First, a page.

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Abstract Title:

Transgenerational Bisphenol A causes deficits in social recognition and alters post-synaptic density genes in mice.

Abstract Source:

Endocrinology. 2019 Jun 12. Epub 2019 Jun 12. PMID: 31188430

Abstract Author(s):

Jennifer T Wolstenholme, Zuzana Drobná, Anne D Henriksen, Jessica A Goldsby, Rachel Stevenson, Joshua W Irvin, Jodi A Flaws, Emilie F Rissman

Article Affiliation:

Jennifer T Wolstenholme

Abstract:

Bisphenol A (BPA) is a ubiquitous endocrine-disrupting chemical (EDC). Developmental exposure produces changes in behavior and gene expression in brain. Here we examined social recognition behaviors in mice, three generations (F3) after exposure to gestational BPA. Second generation mice were bred in one of four mating combinations to reveal whether characteristics in F3 were acquired via maternal or paternal exposures. After repeated habituation to the same mouse, offspring of dams from the BPA-lineage failed to display increased investigation of a novel mouse. Genes involved in excitatory post-synaptic densities (PSD) were examined in F3 brains using qPCR. Differential expression of genes important for function and stability of PSDs were assessed at three developmental ages. Several related PSD genes - SH3 and multiple ankyrin repeat domains 1 (Shank1), Homer scaffolding protein 1c (Homer1c), DLG associated protein 1 (Gkap), and discs large MAGUK scaffold protein 4 (PSD95) - were differentially expressed in control- versus BPA-lineage brains. Using a second strain of F3 inbred mice exposed to BPA, we noted the same differences in Shank1 and PSD95 expression found in C57BL/6J mice. In sum, transgenerational BPA exposure disrupted social interactions in mice and dysregulated normal expression of PSD genes during neural development. The fact that the same genetic effects were found in two different mouse strains and in several brain regions, increased potential for translation. The genetic and functional relationship between PSD and abnormal neurobehavioral disorders is well established and our data suggest that BPA may contribute, in a transgenerational manner, to neurodevelopmental diseases.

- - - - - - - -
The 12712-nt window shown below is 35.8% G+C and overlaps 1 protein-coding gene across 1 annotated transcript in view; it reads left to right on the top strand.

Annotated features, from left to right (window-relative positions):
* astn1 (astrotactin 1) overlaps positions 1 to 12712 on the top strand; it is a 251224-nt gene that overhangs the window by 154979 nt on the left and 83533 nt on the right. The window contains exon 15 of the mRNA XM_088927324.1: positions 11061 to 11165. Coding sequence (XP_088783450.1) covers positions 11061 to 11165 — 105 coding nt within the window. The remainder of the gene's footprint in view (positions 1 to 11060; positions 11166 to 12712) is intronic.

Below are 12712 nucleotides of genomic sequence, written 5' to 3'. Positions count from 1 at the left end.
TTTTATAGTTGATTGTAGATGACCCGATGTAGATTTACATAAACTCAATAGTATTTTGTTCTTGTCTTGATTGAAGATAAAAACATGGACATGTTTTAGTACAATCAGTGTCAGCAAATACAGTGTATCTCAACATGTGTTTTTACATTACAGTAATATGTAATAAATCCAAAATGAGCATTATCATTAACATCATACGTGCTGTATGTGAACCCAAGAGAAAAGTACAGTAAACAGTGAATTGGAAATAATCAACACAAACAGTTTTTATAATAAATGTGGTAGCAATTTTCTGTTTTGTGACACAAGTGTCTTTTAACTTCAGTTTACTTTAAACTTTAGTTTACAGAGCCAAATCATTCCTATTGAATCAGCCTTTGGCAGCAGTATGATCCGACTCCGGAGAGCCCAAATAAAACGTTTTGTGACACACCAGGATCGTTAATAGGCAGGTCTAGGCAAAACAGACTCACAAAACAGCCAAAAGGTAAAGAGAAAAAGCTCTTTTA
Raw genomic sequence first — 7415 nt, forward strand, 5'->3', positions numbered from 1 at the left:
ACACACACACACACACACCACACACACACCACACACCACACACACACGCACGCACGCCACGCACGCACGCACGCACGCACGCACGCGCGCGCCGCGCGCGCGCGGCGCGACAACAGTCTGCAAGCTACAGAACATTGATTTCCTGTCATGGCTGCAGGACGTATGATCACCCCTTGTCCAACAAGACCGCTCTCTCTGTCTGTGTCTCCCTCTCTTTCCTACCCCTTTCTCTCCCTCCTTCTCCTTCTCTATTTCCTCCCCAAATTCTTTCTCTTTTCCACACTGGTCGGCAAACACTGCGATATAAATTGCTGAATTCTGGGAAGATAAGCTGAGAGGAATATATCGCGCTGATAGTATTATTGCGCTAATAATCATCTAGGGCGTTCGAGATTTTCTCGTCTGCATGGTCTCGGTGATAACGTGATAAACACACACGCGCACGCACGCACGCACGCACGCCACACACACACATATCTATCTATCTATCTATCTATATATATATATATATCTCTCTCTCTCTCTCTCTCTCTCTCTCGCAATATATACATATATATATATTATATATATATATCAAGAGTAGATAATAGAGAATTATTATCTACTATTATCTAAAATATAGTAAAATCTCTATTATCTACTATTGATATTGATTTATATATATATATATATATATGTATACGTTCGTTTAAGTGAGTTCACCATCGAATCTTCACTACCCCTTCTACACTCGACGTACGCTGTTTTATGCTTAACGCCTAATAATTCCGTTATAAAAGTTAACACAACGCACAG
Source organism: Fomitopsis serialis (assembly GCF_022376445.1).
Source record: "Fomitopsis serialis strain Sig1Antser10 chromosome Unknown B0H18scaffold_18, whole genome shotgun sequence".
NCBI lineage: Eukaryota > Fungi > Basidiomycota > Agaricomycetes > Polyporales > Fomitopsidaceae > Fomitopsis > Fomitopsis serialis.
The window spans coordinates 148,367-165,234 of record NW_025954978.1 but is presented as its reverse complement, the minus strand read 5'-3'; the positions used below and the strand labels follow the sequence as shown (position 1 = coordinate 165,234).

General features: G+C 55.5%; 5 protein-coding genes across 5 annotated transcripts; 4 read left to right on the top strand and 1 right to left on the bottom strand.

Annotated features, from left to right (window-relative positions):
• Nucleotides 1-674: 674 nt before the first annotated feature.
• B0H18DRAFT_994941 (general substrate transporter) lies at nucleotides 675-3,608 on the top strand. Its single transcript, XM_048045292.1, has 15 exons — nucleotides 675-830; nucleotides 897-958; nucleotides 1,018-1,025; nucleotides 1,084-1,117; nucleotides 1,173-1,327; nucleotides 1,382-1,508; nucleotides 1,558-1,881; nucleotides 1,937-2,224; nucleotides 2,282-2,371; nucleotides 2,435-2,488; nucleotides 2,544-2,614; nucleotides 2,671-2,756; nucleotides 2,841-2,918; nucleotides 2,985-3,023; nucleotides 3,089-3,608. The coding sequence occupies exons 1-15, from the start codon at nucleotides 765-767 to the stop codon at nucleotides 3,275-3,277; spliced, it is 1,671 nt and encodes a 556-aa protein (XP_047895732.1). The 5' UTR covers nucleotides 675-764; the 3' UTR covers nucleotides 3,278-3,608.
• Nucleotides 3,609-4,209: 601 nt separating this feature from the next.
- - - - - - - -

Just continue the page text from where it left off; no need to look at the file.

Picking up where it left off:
Study Type : Animal Study

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Sayer Ji
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